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Understanding the basics of Vue and TypeScript

Posted on:January 24, 2023

If you want to know how to setup your Vue3 project head over here.

When working with Vue and TypeScript, components are defined as classes that extend the Vue object. Each component class has a data object, which is used to define the component’s state. In TypeScript, you can use interfaces to define the shape of this object, which can help catch errors early and improve code readability.

Here is an example of a simple Vue component written in TypeScript:

<template>
  <div>
    <h1>Hello {{ name }}!</h1>
  </div>
</template>

<script lang="ts">
import { defineComponent, PropType } from 'vue';

interface Props {
  name: string
}

export default defineComponent<Props>({
  name: 'Hello',
  props: {
    name: {
      type: String as PropType<string>,
      required: true
    }
  }
});
</script>

In this example, we have defined an interface called Props which defines the shape of the props object for this component. We also have added the lang="ts" in the script tag to indicate that this file is written in TypeScript.

You can also use TypeScript decorators to define the properties and methods of a Vue component. Decorators are a way to add meta-data to a class, which can be used to configure the behavior of the class at runtime.

Here’s an example of how you can use the @Prop decorator to define the name prop of the Hello component:

<script lang="ts">
import { defineComponent, Prop } from 'vue';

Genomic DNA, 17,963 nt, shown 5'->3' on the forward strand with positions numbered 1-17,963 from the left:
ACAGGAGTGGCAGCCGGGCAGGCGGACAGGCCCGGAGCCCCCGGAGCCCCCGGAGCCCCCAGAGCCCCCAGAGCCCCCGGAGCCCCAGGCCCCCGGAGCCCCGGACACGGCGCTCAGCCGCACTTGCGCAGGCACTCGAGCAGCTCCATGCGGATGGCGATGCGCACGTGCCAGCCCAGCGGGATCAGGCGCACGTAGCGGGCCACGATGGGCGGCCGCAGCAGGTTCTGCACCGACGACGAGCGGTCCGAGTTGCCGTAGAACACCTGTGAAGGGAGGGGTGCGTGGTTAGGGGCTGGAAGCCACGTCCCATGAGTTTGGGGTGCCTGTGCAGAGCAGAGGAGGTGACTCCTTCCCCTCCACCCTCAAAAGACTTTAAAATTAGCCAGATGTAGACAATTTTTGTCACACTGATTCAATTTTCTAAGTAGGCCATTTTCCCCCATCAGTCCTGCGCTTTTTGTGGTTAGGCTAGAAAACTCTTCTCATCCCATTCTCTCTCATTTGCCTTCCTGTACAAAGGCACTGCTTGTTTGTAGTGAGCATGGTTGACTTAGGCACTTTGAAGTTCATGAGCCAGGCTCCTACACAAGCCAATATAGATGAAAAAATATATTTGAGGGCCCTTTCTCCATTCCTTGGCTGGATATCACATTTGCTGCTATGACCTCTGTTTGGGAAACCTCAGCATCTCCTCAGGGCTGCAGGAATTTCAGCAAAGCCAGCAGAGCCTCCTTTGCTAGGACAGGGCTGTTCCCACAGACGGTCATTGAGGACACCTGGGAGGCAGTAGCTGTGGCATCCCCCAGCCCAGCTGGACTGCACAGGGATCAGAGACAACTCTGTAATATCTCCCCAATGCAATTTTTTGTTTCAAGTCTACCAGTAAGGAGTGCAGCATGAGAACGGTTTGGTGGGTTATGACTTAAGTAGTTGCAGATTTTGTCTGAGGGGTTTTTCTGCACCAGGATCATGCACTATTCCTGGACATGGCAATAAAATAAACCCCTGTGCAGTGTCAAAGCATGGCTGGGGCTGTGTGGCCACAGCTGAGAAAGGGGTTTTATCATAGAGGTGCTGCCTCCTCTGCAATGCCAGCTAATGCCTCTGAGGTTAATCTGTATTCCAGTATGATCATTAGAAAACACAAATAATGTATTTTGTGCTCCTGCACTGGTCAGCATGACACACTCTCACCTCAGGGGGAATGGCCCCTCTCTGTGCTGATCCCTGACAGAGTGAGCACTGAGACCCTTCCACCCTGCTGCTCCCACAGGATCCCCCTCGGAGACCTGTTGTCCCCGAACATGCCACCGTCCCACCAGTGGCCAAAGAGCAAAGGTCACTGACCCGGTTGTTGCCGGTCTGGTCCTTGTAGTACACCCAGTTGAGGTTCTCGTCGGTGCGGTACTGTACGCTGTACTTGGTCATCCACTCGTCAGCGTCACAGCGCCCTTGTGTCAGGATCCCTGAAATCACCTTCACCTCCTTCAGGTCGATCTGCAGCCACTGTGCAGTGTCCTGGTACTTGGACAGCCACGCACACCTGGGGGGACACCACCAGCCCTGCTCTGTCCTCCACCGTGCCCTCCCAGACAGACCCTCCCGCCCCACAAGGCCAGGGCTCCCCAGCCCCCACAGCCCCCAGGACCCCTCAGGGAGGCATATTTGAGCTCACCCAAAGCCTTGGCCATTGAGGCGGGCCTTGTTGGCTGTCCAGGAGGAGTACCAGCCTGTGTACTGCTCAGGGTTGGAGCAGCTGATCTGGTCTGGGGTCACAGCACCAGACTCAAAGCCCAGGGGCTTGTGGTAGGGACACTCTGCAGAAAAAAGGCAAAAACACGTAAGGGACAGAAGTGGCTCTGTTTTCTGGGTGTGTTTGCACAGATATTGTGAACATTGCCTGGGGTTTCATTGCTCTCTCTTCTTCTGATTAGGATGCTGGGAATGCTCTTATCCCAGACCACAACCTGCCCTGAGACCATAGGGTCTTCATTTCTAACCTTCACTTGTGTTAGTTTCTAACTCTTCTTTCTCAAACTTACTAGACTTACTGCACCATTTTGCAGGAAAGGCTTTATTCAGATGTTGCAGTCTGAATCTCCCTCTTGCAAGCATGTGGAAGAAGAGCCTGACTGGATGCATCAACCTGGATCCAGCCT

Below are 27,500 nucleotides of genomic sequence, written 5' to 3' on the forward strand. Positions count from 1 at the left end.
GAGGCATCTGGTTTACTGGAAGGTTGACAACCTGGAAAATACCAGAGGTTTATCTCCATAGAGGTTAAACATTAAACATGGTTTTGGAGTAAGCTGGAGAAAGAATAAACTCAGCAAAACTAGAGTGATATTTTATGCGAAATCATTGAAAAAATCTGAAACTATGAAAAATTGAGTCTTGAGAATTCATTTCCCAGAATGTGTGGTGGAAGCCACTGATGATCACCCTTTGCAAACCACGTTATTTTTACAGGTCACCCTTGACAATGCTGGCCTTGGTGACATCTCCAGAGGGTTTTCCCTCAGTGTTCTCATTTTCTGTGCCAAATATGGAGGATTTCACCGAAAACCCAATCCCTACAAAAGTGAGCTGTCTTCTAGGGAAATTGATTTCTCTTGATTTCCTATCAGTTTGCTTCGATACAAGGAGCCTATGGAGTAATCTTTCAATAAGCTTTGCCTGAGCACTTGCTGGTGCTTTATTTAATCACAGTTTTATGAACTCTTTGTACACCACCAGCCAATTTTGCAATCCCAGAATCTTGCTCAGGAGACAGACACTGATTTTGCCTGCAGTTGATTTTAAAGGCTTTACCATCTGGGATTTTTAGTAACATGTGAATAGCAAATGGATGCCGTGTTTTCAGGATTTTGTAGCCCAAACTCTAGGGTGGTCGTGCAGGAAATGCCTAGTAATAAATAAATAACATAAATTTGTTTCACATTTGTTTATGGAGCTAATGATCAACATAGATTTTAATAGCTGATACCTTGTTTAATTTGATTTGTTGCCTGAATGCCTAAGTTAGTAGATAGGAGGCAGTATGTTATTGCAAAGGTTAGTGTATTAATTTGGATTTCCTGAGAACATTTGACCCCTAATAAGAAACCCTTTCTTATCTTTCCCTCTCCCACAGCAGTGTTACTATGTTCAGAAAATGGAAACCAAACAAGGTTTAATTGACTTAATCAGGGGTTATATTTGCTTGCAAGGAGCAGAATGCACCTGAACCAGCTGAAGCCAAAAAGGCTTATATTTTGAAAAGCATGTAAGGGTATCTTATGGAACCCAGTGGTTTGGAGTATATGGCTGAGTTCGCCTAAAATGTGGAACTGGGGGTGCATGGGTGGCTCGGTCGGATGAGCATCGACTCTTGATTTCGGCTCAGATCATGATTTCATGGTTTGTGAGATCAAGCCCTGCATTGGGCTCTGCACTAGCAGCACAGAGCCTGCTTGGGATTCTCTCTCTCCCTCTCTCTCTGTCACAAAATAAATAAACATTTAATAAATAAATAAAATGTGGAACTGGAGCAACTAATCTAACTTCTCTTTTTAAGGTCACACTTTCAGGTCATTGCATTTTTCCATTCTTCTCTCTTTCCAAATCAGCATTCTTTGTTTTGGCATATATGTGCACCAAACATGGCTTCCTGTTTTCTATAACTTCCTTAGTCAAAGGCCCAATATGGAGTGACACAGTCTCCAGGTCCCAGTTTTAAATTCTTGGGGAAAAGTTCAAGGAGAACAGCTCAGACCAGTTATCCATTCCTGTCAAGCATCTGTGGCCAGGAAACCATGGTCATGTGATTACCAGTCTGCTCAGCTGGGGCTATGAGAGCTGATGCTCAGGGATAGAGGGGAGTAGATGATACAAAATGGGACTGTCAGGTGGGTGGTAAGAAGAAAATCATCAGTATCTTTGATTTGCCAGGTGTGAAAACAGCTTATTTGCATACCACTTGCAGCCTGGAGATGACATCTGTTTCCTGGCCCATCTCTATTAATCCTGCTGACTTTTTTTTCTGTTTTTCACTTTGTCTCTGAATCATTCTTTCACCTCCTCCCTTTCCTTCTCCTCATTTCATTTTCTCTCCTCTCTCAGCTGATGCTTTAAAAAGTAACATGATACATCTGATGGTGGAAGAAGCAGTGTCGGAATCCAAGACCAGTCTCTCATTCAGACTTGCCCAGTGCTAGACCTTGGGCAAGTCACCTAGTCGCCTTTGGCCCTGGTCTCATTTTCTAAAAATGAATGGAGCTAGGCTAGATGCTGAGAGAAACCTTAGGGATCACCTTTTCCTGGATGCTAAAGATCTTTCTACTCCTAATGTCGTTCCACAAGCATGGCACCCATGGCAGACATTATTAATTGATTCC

export default defineComponent({
name: 'Hello',
props: {
	name: {
		type: String,
		required: true
	}
},
setup(props) {
// Use the @Prop decorator to define a property
@Prop({ type: String, required: true })
name!: string;
}
});
</script>

In this example, we are using the @Prop decorator to define the name property of the component. The @Prop decorator takes an object that defines the prop’s options, such as its type and whether or not it is required.

Using TypeScript’s static type checking

One of the main benefits of using TypeScript with Vue is the improved static type checking it provides. TypeScript’s type checking allows you to catch errors early, before they make it to production, and make your code more readable and maintainable.

For example, if you try to pass a number to the name prop in the Hello component, TypeScript will give you an error message, telling you that a number is not assignable to a string.

<template>
  <Hello name={123} />
</template>
Error: Type '{ name: number; }' is not assignable to type '{ name: string; }'.
  Types of property 'name' are incompatible.
    Type 'number' is not assignable to type 'string'.

Additionally, you can use TypeScript’s interfaces and decorators to define the shape of your component’s data and props, making it easier to understand the component’s API and catch errors early.

Working with TypeScript’s enhanced IntelliSense

Another benefit of using TypeScript with Vue is the improved IntelliSense it provides. IntelliSense is a feature of many code editors that provides autocompletion, parameter info, and other code hints to help you write code more quickly and accurately.

When working with Vue and TypeScript, you can use IntelliSense to see the available props and methods of a component, and to see the types of the data you are working with. This can help you write code more quickly and accurately, and can also help you find and fix errors early in the development process.

Conclusion

Vue.js and TypeScript are a powerful combination that can help you build more reliable, maintainable, and scalable web applications. By using TypeScript’s static type checking and enhanced IntelliSense, you can catch errors early, make your code more readable and maintainable, and improve your development workflow.

Additional resources:

This is a basic introduction on how to use Vue.js with TypeScript, there are many more concepts, features and best practices you can learn and implement to make your application more robust and scalable. I hope this article has provided a good starting point for you to begin your journey with Vue.js and TypeScript.